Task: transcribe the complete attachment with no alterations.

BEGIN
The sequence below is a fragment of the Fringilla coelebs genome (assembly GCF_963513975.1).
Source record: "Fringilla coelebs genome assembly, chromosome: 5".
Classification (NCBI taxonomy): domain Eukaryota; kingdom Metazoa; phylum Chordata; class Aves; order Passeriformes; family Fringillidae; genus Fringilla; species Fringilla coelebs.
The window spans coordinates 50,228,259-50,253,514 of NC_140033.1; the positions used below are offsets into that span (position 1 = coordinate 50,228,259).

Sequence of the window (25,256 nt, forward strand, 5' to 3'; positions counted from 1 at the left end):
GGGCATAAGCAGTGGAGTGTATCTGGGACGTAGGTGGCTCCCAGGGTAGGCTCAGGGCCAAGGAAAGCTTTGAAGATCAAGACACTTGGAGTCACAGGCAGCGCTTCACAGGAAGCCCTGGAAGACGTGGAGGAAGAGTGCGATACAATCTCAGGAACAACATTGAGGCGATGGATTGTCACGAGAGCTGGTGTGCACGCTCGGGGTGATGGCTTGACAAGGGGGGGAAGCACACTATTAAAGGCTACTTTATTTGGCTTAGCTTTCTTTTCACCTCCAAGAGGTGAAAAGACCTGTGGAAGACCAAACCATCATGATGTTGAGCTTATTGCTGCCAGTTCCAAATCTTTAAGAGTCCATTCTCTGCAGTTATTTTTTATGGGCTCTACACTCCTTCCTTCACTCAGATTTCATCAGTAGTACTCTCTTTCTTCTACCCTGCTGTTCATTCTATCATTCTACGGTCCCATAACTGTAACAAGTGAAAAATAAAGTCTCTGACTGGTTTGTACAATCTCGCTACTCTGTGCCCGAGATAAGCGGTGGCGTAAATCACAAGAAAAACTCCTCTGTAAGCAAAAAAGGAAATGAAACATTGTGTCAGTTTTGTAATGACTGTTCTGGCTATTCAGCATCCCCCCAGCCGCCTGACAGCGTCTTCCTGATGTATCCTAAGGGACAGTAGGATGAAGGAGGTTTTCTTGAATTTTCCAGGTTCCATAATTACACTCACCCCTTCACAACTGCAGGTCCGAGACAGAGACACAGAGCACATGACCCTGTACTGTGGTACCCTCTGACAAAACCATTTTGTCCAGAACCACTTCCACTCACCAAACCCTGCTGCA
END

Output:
The sequence below is a fragment of the Fringilla coelebs genome (assembly GCF_963513975.1).
Source record: "Fringilla coelebs genome assembly, chromosome: 5".
Classification (NCBI taxonomy): domain Eukaryota; kingdom Metazoa; phylum Chordata; class Aves; order Passeriformes; family Fringillidae; genus Fringilla; species Fringilla coelebs.
The window spans coordinates 50,228,259-50,253,514 of NC_140033.1; the positions used below are offsets into that span (position 1 = coordinate 50,228,259).

Sequence of the window (25,256 nt, forward strand, 5' to 3'; positions counted from 1 at the left end):
GGGCATAAGCAGTGGAGTGTATCTGGGACGTAGGTGGCTCCCAGGGTAGGCTCAGGGCCAAGGAAAGCTTTGAAGATCAAGACACTTGGAGTCACAGGCAGCGCTTCACAGGAAGCCCTGGAAGACGTGGAGGAAGAGTGCGATACAATCTCAGGAACAACATTGAGGCGATGGATTGTCACGAGAGCTGGTGTGCACGCTCGGGGTGATGGCTTGACAAGGGGGGGAAGCACACTATTAAAGGCTACTTTATTTGGCTTAGCTTTCTTTTCACCTCCAAGAGGTGAAAAGACCTGTGGAAGACCAAACCATCATGATGTTGAGCTTATTGCTGCCAGTTCCAAATCTTTAAGAGTCCATTCTCTGCAGTTATTTTTTATGGGCTCTACACTCCTTCCTTCACTCAGATTTCATCAGTAGTACTCTCTTTCTTCTACCCTGCTGTTCATTCTATCATTCTACGGTCCCATAACTGTAACAAGTGAAAAATAAAGTCTCTGACTGGTTTGTACAATCTCGCTACTCTGTGCCCGAGATAAGCGGTGGCGTAAATCACAAGAAAAACTCCTCTGTAAGCAAAAAAGGAAATGAAACATTGTGTCAGTTTTGTAATGACTGTTCTGGCTATTCAGCATCCCCCCAGCCGCCTGACAGCGTCTTCCTGATGTATCCTAAGGGACAGTAGGATGAAGGAGGTTTTCTTGAATTTTCCAGGTTCCATAATTACACTCACCCCTTCACAACTGCAGGTCCGAGACAGAGACACAGAGCACATGACCCTGTACTGTGGTACCCTCTGACAAAACCATTTTGTCCAGAACCACTTCCACTCACCAAACCCTGCTGCA